Let $f(x)=a_0+a_1x+a_2x^2+\dots+a_nx^n$, where $a_i\ge0$ and $a_i$ is integer.

Given $f(1)=p$ and $f(f(1))=q$, we have to find $a_0$, $a_1$, $a_2$, $a_3$, $\dots$, $a_n$, where such $f(x)$ exists. Or we have to confirm if such $f(x)$ exists or if the polynomial is ambiguous e.g. for $p=1$ and $q=2$, no such $f(x)$ exists but for $p=1$ and $q=1$, $f(x)=1$, $f(x)=x^2$ both can be solution.

I have to write a program to do that. What should be my procedure?


The conditions $f(1) = p$ and $f(p) = q$ imply the following two equations: $$ \begin{align} &\sum_{i=0}^n a_i = p, \\ &\sum_{i=0}^n a_i p^i = q. \end{align} $$ When $p < 0$ or $p$ is not an integer, there are no solutions. When $p = 0$, the first equation implies that the polynomial must be $0$ and so $q = 0$. When $p = 1$, the equations imply that $p = q$, and the first equation implies that the solutions are the polynomials $1,x,\ldots,x^n$. From now on, we assume that $p \geq 2$.

Intuitively, the polynomial minimizing $\sum_i a_i$ under the second constraint above is obtained by writing $q$ in base $p$ notation (first $n$ digits) and putting the rest as a coefficient of $a_n$. Denote this solution by $b_0,\ldots,b_n$. If $\sum_i b_i > p$ then there is no solution. If $\sum_i b_i = p$ then we have found the unique solution. From now on, suppose that $\sum_i b_i < p$; this implies that the base $p$ expansion of $q$ has length at most $n+1$.

The given equations imply more constraints. First of all, $q \geq p$. Second, since $p \equiv 1 \pmod{p-1}$, we must have $q \equiv p \pmod{p-1}$. Starting with the polynomial $g(x) = \sum_{i=0}^n b_i x^i$, we can increase $g(1)$ by applying the update $(b'_{i+1},b'_i) \gets (b_{i+1} - \alpha,b_i + p\alpha)$ (when $b_{i+1} \geq \alpha$); this increases $g(1)$ by $\alpha(p-1)$. We can apply these updates systematically, moving the mass all the way to the polynomial $q$. Since $\sum_i b_i < p \leq q$ and $q \equiv p \pmod{p-1}$, somewhere along the way we will find a (unique) polynomial satisfying both requirements above.

How do we perform this process algorithmically? We go over the indices from $b_n$ to $b_1$ in order. At each point, we subtract from $b_i$ the maximal amount $\alpha$ which keeps the invariant $g(1) \leq p$. After processing $b_1$, we should reach the desired polynomial. (We are basically looking at the base $p-1$ expansion of $p - g(1)$.)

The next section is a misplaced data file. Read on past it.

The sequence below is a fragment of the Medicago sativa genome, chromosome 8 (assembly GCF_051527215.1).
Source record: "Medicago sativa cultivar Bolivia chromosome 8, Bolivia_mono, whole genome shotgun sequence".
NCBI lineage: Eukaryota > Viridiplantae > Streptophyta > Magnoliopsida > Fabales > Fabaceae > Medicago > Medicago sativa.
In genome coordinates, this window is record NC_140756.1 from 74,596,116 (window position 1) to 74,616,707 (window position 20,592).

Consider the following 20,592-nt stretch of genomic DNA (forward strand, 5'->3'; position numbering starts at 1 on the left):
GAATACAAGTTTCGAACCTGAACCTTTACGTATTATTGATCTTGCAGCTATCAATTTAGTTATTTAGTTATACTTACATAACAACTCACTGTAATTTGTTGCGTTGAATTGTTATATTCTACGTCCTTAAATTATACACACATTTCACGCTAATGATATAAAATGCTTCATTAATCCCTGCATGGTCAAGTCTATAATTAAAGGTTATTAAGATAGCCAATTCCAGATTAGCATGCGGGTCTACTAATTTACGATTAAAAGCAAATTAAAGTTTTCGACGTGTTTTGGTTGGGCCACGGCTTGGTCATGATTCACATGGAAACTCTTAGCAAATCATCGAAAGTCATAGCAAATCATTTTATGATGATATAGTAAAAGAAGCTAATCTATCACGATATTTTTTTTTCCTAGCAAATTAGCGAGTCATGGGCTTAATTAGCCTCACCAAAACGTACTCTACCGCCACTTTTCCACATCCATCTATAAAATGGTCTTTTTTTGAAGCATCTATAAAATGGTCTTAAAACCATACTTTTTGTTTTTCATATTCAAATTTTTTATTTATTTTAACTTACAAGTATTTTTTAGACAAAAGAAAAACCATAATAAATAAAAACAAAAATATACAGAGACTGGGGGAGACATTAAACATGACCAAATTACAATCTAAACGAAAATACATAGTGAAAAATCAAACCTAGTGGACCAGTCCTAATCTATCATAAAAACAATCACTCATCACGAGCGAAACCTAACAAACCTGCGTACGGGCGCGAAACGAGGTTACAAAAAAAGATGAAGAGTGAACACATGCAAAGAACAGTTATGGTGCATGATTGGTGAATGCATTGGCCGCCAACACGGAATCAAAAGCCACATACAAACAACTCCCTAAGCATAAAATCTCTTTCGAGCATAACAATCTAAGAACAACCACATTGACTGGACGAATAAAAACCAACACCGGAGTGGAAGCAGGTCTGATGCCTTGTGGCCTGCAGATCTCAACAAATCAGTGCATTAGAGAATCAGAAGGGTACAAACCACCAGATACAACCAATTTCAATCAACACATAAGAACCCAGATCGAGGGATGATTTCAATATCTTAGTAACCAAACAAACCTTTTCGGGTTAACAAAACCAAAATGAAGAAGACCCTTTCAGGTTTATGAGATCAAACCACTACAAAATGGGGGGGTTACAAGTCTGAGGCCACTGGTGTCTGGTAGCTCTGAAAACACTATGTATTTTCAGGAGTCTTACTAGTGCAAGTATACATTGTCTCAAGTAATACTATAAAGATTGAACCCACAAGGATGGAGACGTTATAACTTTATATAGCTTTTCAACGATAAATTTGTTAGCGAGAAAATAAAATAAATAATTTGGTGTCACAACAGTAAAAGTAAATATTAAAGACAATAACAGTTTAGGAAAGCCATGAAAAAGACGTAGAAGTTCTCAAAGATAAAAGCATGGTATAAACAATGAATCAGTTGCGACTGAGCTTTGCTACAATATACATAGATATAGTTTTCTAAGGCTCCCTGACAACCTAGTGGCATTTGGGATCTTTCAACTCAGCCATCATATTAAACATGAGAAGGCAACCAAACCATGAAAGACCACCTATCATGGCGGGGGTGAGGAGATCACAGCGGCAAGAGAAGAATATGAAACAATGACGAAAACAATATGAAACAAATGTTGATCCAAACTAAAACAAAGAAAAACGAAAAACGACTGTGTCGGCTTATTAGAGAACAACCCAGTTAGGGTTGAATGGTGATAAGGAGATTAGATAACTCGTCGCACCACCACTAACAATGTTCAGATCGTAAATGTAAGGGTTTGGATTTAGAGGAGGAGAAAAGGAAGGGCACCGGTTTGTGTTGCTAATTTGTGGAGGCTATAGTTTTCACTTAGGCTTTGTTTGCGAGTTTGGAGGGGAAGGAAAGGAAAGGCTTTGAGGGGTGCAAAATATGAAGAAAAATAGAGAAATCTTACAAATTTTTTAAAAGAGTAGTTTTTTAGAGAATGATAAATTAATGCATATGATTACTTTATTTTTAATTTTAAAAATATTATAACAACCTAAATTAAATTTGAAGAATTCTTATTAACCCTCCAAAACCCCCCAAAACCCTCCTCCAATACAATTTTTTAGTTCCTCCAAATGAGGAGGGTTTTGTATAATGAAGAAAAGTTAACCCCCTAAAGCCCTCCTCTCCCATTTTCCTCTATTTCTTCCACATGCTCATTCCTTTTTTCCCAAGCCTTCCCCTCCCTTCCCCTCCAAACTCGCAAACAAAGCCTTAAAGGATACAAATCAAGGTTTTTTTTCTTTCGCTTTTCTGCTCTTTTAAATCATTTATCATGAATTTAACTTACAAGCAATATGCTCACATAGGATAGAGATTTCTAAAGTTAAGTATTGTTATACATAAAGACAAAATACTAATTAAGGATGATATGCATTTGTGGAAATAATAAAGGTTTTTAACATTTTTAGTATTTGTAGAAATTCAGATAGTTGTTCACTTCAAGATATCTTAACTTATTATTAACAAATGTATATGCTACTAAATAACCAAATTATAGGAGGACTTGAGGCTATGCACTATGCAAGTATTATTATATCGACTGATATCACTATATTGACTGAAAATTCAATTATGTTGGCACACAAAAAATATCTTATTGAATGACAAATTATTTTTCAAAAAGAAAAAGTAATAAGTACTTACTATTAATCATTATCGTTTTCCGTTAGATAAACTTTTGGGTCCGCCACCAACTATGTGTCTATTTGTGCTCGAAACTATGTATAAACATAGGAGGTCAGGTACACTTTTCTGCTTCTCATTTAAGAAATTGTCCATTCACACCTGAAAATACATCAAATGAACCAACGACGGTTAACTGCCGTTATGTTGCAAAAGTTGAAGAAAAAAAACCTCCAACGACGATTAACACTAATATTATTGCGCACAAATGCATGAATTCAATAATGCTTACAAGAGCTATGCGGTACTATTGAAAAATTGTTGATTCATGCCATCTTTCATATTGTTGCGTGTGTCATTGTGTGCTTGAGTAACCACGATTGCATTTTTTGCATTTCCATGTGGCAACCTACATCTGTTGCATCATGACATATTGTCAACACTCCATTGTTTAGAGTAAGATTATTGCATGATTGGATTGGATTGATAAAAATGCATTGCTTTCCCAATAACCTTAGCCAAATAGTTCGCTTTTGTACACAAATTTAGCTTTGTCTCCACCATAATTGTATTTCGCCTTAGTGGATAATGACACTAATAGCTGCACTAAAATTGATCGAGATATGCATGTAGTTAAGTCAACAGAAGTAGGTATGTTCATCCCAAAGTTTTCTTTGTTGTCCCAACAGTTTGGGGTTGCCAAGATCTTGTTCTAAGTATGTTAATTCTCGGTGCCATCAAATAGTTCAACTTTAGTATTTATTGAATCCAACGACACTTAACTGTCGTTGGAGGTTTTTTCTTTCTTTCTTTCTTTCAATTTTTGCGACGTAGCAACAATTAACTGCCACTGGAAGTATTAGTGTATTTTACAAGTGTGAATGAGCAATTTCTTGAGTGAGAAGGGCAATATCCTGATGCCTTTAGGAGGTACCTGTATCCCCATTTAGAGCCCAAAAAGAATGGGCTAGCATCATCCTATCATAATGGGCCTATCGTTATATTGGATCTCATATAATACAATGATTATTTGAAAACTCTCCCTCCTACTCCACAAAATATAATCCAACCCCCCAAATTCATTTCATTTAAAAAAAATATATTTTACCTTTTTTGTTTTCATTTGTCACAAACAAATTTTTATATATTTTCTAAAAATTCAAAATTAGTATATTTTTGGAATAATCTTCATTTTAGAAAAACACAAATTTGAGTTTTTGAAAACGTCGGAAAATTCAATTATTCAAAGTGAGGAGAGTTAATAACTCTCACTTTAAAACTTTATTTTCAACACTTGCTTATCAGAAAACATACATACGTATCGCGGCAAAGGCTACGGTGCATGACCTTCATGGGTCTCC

• $\begingroup$ If somebody is intelligent enough, every possible cases of my problem statement is solvable in this technique. $\endgroup$ – Shakib Ahmed Oct 8 '13 at 8:18

If $p=1$, then the constraints are $f(1)=1=q$ which is easily solved depending on the value of $q$. Let's now assume $p \ge 2$. Suppose that $f(x) = \sum_k a_k x^k$ is a solution. Then $q = a_0 + a_1 p + a_2 p^2 + \ldots + a_n p^n$ where $n$ is the degree of $f$ ($a_n \ne 0$).

For any $k \le n$, $a_k \le \dfrac{q}{p^k}$. This gives a bound on each coefficient.

Since $p \gt 1$, this inequation also gives a bound for the degree of $f$: $1 \le a_n \le \dfrac{q}{p^n}$ so $n \le \dfrac{\log(q)}{\log(p)}$.

This shows that there is only a finite number of candidate polynomials. You can then enumerate all possible solutions. First compute the maximum degree $n$ of $f$. Then loop over the possible degrees ($n$ to $0$). For each degree value $m$, loop over the possible values of $a_m$; for each value of $a_m$, loop over the possible values of $a_{m-1}$, and so on. Maintain the partial sums $S_k = a_m p^m + \ldots + a_k p^k$ and $R_k = a_m + \ldots + a_k$; if either of these sums exceeds $q$ or $p$ respectively, abort this branch of the tree. When you get to $k=0$, the constraints on $f$ are $S_1 + a_0 = q$ and $R_1 + a_0 = p$, so check whether $S_1 - R_1 = q - p$.

I have no idea whether this approach is practical — there may be a significantly faster algorithm exploiting divisibility more.

  • $\begingroup$ Is it n<=log(p)/log(q), wasn't it supposed to be log(q)/log(p)? $\endgroup$ – Shakib Ahmed Oct 7 '13 at 22:16

You need a polynomial such that $f(1) = p$ and $f(p) = q$. This can be done as long as $p \neq 1$, $p, q > 0$ and $\frac {q-p} {p-1} > 0$ (or $p = q = 1$). In all cases a polynomial $ax^n+b$ is enough. Here $p^{n+1} > q$. Note that no $n$ is too large.

  • $\begingroup$ What if p=15 and q=58115? f(x)=5+4x+3x^2+2x^3+x^4 $\endgroup$ – Shakib Ahmed Oct 6 '13 at 15:13
  • $\begingroup$ $f(x) = 4150x - 4135$. $\endgroup$ – Karolis Juodelė Oct 6 '13 at 15:47
  • $\begingroup$ ai>=0, read the question properly. $\endgroup$ – Shakib Ahmed Oct 6 '13 at 16:22
  • $\begingroup$ Sorry, fixed now. $f(x) = \frac{58100x^4 + 701260} {50624}$. Unless you wanted integer coefficients... $\endgroup$ – Karolis Juodelė Oct 6 '13 at 17:56
  • $\begingroup$ Well, I am so sorry, I missed to inform. I want integer too. :( or your formula is just nice :D $\endgroup$ – Shakib Ahmed Oct 6 '13 at 18:16

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